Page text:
We had the good fortune of connecting with Christian Feneck and we’ve shared our conversation below.

Hi Christian, why did you decide to pursue a creative path?
In short, I wanted something more. Sometimes you have to give up something good to get something better. For years I worked in the architectural industry. I liked working in a firm and I liked teaching. (I had taught architectural design for a number of years.) However, I loved the design aspects of the jobs most. Pulling that out and taking it into the art world afforded me the design freedom I was craving. I still see my painting and installation work as creating architectural spaces, though much more abstractly. The new freedom allows me to explore further into the concepts that interest me: color and perception.

Can you open up a bit about your work and career? We’re big fans and we’d love for our community to learn more about your work.
Making the decision to leave the architectural world and focus fully on art was easy. It seemed like the obvious answer I had been avoiding for quite some time. Actually making a living as an artist is another story. Though I’ve had some success and a few big commissions, it has taken years to get here. And like any vocation, I have to keep moving, changing, expanding, refining and growing to stay afloat. But it’s the constant refinement and adaptation that keeps it intriguing. My work has always been about creating visual experiences using color. Our body, with all its senses, is the primary way we come to know the world around us. My paintings explore the relationship of vision and the understanding of space by using architectural perspective conventions in combination with a layered series of translucent color fields. In this way, my work does not investigate a particular narrative or present any explicit message. Instead my work tries to highlight the fundamental role perception plays in our engagement and understanding of the world. It is the truth of our experience. Our perception is our reality. It is this shared phenomena that unites all of us. Something I want people to know about my work is that they take time to experience. You really have to look for a minute or two and let your eyes adjust to the colors to really see the color interactions and get the full effect. Anything more than a couple seconds seems a lot to ask nowadays, but it’s worth it.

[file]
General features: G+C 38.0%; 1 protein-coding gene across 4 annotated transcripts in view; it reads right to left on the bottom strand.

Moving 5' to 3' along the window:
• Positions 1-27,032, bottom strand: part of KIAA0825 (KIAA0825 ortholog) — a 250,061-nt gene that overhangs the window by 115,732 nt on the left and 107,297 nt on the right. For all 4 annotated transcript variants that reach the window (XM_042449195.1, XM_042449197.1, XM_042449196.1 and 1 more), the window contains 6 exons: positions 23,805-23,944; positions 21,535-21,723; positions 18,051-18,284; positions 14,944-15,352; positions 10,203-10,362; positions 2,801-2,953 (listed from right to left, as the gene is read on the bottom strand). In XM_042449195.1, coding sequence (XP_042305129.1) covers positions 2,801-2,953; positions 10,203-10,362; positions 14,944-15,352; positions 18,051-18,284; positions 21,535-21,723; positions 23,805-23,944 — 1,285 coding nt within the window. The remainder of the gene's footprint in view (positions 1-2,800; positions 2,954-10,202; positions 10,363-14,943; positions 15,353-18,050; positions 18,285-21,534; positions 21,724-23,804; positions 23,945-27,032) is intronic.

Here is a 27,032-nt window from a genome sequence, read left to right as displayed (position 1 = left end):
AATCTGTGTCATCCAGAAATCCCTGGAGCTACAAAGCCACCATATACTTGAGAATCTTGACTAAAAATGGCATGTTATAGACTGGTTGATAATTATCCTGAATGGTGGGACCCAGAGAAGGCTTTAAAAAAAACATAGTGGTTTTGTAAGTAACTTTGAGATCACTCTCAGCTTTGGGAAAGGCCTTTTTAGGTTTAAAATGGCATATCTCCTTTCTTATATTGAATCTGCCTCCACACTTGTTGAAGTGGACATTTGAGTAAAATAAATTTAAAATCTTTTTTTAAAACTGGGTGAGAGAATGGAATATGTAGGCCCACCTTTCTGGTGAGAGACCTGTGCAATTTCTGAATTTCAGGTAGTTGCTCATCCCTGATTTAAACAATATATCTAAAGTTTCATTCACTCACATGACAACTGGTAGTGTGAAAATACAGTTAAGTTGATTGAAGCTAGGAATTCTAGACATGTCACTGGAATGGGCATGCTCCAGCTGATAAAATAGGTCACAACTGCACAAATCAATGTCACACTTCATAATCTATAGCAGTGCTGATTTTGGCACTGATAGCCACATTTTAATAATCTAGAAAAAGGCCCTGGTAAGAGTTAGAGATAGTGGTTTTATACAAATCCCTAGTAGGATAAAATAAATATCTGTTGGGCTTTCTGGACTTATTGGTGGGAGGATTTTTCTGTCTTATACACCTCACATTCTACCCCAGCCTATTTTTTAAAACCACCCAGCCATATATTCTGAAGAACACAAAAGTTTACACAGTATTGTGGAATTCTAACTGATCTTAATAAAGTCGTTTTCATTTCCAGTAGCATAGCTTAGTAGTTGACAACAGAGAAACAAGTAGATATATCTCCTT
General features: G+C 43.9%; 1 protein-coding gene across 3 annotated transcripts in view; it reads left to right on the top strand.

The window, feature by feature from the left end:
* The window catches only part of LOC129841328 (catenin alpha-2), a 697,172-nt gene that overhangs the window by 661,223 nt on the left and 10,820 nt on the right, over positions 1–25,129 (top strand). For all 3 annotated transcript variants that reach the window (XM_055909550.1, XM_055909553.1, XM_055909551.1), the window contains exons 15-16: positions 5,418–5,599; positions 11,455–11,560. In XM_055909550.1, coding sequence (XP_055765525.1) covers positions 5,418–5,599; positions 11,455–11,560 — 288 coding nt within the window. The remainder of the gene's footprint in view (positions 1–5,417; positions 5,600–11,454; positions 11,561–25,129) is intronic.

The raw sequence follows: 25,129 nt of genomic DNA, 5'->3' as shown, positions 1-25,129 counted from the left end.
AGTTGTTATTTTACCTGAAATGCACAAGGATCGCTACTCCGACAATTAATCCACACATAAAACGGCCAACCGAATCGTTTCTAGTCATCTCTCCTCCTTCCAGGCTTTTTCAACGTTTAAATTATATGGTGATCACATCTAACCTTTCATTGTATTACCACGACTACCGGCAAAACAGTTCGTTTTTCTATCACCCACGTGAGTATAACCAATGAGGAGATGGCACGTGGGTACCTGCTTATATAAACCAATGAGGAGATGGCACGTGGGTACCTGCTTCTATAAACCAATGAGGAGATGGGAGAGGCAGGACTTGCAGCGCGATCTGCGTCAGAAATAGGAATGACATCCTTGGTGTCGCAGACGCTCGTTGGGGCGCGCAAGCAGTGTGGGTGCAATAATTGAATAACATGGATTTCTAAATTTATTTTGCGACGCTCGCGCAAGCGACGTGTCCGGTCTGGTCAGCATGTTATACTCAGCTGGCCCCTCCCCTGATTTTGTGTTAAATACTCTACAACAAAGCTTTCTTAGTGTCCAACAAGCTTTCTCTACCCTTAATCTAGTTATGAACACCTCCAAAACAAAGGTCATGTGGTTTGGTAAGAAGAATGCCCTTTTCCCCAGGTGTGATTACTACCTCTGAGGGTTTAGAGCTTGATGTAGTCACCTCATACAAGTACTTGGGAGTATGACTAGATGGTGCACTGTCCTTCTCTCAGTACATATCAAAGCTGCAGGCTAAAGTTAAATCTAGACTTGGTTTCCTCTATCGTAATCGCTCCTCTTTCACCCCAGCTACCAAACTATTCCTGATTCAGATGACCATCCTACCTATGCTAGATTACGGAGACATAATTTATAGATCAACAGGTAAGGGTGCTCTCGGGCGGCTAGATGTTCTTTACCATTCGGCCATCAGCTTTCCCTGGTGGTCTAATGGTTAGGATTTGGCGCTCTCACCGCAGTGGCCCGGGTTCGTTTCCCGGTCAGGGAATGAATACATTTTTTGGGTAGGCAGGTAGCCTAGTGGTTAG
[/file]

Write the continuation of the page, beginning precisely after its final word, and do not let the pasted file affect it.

Let’s say your best friend was visiting the area and you wanted to show them the best time ever. Where would you take them? Give us a little itinerary – say it was a week long trip, where would you eat, drink, visit, hang out, etc.
It’s seems obvious, but the beach is where we would go first. I often forget that we live next to world class beaches. The beauty, the calm vastness of the horizon, and the utter sublimity of the ocean should not be missed. When friends visit we go about every day. Culturally, the PAMM is my favorite museum not just because it is an architectural masterpiece but it also has excellent permanent work and diverse curated shows. After that there are countless restaurants and bars but my current favorites are Michael’s Genuine in the design district, Alter in Wynwood, and the classic Tom Jenkins BBQ in Fort Lauderdale.

The Shoutout series is all about recognizing that our success and where we are in life is at least somewhat thanks to the efforts, support, mentorship, love and encouragement of others. So is there someone that you want to dedicate your shoutout to?
It is immensely important to talk to other artists to maintain a critical dialogue. It’s easy to become too focused on your own work or bogged down by common problems. I have gathered a small group of artists I respect and trust. We discuss each other’s work honestly and often very critically and I cannot express how valuable the feedback has been over the years. Our little critique club consists of a very diverse group of artists: Luke Jenkins, Peter Symons, Leah Brown, Ingrid Schindall, Donna Haynes, Henning Haupt, Virginia Fifield, Jen Clay, Jenna Efrein, and Bonney Goldstein.

Website: christianfeneck.com
Instagram: @christianfeneck

Image Credits
Jared Lader

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